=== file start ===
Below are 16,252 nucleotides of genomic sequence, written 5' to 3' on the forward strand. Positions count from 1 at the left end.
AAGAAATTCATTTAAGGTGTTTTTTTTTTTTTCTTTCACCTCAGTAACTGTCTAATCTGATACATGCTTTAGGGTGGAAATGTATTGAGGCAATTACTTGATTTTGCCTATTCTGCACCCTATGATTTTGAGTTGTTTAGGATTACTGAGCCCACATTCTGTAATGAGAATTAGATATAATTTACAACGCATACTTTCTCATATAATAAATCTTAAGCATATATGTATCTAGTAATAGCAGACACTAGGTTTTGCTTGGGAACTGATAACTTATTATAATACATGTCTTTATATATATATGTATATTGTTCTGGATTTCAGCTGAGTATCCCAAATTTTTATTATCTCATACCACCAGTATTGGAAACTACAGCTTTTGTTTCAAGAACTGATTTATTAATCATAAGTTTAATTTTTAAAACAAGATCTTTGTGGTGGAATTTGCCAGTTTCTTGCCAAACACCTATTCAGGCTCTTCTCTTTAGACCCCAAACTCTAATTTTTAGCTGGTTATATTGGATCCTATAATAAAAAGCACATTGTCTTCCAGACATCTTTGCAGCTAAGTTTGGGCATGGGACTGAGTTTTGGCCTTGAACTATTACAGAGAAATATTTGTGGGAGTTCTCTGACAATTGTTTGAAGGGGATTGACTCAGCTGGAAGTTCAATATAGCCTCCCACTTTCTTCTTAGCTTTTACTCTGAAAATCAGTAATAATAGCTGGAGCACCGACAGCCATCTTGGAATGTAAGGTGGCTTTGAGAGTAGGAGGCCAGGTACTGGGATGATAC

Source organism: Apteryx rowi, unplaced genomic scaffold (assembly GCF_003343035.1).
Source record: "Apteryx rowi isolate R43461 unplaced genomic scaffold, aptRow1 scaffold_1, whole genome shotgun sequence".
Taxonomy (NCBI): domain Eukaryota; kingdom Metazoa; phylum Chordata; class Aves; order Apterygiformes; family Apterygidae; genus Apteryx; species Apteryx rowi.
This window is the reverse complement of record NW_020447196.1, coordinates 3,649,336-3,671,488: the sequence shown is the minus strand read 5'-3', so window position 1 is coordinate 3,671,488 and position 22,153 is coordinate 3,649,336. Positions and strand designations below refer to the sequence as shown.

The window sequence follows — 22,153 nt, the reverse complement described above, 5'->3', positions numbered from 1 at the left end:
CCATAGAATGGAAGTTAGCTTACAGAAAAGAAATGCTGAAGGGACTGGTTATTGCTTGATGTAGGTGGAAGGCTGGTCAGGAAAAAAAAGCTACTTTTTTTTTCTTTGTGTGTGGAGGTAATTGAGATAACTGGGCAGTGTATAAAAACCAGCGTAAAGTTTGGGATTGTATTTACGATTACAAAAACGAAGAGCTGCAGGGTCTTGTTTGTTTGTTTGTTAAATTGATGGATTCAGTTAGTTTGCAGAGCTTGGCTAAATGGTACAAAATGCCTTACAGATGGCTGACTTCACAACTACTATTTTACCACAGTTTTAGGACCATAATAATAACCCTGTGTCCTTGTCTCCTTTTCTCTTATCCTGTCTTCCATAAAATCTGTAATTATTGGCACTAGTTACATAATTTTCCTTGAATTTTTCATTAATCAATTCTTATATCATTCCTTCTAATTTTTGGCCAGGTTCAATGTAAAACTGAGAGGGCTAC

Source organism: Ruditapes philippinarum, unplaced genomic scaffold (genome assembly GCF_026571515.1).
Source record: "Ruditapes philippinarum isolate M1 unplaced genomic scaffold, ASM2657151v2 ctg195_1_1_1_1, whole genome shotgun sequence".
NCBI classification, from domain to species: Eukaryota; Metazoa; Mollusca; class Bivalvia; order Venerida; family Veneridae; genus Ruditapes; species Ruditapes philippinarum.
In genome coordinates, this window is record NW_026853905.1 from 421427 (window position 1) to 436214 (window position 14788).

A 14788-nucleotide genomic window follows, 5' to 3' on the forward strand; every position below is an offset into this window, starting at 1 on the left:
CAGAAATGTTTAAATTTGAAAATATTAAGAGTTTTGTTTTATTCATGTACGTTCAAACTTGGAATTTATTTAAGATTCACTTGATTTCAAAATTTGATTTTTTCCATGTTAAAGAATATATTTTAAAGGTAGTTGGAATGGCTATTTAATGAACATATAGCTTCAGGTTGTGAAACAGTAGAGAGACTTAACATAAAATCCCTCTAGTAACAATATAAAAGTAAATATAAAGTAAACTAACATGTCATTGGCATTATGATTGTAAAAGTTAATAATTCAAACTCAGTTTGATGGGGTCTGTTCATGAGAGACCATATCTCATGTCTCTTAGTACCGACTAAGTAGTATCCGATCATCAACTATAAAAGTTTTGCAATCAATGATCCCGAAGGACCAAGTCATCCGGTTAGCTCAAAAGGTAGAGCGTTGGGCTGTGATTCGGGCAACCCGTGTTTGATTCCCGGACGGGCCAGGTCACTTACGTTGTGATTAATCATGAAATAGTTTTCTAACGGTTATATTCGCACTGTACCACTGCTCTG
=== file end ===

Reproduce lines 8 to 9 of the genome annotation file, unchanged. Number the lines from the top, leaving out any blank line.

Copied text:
CCATAGAATGGAAGTTAGCTTACAGAAAAGAAATGCTGAAGGGACTGGTTATTGCTTGATGTAGGTGGAAGGCTGGTCAGGAAAAAAAAGCTACTTTTTTTTTCTTTGTGTGTGGAGGTAATTGAGATAACTGGGCAGTGTATAAAAACCAGCGTAAAGTTTGGGATTGTATTTACGATTACAAAAACGAAGAGCTGCAGGGTCTTGTTTGTTTGTTTGTTAAATTGATGGATTCAGTTAGTTTGCAGAGCTTGGCTAAATGGTACAAAATGCCTTACAGATGGCTGACTTCACAACTACTATTTTACCACAGTTTTAGGACCATAATAATAACCCTGTGTCCTTGTCTCCTTTTCTCTTATCCTGTCTTCCATAAAATCTGTAATTATTGGCACTAGTTACATAATTTTCCTTGAATTTTTCATTAATCAATTCTTATATCATTCCTTCTAATTTTTGGCCAGGTTCAATGTAAAACTGAGAGGGCTAC

Source organism: Ruditapes philippinarum, unplaced genomic scaffold (genome assembly GCF_026571515.1).